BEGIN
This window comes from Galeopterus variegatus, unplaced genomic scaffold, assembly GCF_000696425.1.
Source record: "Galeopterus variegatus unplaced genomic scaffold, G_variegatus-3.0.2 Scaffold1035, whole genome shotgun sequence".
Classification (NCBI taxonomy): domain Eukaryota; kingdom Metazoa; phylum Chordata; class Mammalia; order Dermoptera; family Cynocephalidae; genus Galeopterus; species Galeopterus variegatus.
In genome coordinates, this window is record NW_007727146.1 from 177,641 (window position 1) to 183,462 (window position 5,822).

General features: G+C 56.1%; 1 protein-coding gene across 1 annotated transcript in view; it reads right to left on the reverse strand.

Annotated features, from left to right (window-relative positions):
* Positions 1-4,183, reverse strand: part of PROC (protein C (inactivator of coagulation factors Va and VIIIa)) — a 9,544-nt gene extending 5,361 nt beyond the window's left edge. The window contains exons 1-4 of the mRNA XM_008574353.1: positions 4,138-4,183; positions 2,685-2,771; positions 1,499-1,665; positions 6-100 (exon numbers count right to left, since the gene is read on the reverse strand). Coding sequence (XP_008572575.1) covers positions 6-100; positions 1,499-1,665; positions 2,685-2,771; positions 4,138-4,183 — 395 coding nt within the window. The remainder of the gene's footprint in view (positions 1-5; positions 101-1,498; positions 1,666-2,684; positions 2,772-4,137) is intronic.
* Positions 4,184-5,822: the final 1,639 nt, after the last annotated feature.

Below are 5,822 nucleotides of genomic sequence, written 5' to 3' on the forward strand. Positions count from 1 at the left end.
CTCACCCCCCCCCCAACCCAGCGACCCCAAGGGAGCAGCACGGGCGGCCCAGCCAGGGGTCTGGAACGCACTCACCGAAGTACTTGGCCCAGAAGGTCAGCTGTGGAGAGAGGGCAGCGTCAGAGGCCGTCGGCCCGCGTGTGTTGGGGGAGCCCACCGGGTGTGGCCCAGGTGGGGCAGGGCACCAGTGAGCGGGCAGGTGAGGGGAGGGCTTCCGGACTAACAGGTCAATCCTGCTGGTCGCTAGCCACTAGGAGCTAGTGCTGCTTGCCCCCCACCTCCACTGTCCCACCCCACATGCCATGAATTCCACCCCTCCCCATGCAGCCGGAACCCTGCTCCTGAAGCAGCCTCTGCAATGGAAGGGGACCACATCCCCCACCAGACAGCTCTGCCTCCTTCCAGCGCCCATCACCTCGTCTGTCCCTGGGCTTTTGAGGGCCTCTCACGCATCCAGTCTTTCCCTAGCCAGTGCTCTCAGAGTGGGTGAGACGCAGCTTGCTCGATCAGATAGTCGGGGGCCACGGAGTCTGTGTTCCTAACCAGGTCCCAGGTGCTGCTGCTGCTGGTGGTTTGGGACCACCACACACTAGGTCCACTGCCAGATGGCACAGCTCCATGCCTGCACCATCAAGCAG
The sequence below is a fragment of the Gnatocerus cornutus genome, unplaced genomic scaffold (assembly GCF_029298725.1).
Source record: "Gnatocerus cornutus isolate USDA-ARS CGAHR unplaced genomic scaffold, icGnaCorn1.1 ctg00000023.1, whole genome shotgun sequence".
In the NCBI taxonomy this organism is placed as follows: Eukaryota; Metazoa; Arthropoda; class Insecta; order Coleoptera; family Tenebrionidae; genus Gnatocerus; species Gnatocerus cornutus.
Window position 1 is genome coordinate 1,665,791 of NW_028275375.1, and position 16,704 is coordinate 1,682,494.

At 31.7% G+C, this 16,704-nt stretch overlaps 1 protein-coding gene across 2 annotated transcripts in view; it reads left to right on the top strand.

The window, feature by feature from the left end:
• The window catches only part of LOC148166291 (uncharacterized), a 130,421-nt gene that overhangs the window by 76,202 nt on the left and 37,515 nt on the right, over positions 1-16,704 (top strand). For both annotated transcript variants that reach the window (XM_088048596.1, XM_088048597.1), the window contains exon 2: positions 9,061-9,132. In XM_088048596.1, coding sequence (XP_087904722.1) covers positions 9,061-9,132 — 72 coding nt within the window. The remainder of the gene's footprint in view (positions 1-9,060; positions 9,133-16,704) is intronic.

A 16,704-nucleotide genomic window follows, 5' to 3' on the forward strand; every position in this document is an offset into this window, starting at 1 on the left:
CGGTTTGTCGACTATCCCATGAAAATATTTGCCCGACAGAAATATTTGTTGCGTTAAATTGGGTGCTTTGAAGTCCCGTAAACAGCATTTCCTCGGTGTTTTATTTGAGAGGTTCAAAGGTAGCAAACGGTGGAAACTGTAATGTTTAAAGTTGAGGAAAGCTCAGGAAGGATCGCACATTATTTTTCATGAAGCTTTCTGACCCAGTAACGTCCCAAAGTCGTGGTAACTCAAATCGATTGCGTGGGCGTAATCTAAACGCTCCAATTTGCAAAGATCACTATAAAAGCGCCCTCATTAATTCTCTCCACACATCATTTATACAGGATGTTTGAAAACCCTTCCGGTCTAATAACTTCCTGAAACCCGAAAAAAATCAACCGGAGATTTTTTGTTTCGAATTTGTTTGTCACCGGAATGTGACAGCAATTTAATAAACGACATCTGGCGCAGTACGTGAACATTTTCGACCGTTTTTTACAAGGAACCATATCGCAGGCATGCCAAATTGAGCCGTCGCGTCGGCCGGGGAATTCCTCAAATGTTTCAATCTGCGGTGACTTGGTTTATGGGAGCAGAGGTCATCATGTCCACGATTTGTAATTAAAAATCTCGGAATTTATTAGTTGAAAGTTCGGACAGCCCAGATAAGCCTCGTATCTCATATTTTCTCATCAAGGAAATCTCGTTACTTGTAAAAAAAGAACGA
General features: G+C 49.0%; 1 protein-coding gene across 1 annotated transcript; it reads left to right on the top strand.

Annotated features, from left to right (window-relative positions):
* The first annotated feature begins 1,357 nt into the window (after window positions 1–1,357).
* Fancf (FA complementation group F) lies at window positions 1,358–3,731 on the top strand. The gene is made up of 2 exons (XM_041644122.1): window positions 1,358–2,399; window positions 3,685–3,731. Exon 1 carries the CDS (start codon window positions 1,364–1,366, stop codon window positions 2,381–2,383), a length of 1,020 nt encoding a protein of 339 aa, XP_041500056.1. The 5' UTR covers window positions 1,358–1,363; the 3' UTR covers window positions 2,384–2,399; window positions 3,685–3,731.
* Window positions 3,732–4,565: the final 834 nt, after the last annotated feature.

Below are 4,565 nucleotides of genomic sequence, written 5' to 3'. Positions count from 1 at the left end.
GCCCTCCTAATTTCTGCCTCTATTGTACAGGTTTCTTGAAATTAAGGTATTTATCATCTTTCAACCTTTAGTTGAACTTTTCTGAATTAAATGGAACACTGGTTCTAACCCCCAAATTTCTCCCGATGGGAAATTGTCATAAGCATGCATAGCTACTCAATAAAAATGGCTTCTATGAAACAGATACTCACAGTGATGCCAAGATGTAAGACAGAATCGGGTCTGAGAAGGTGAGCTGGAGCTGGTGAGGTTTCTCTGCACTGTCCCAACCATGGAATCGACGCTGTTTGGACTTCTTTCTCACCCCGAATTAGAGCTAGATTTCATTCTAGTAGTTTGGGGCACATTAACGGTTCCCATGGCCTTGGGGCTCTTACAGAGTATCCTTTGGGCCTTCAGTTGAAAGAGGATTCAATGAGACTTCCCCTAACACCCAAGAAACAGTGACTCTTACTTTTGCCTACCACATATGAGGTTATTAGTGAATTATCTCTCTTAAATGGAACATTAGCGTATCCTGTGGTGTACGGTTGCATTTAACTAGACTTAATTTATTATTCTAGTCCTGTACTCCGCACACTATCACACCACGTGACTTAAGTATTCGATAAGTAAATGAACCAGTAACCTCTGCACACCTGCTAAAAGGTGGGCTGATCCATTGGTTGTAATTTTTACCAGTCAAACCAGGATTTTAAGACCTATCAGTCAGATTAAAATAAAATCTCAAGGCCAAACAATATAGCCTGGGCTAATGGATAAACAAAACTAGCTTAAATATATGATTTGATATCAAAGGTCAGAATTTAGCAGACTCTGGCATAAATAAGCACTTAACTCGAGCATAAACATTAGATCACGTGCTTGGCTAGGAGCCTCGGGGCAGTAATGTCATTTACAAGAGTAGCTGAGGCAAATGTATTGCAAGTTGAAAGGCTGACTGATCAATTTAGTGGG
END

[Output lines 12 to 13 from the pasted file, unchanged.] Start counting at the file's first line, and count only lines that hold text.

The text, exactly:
Source record: "Gnatocerus cornutus isolate USDA-ARS CGAHR unplaced genomic scaffold, icGnaCorn1.1 ctg00000023.1, whole genome shotgun sequence".
In the NCBI taxonomy this organism is placed as follows: Eukaryota; Metazoa; Arthropoda; class Insecta; order Coleoptera; family Tenebrionidae; genus Gnatocerus; species Gnatocerus cornutus.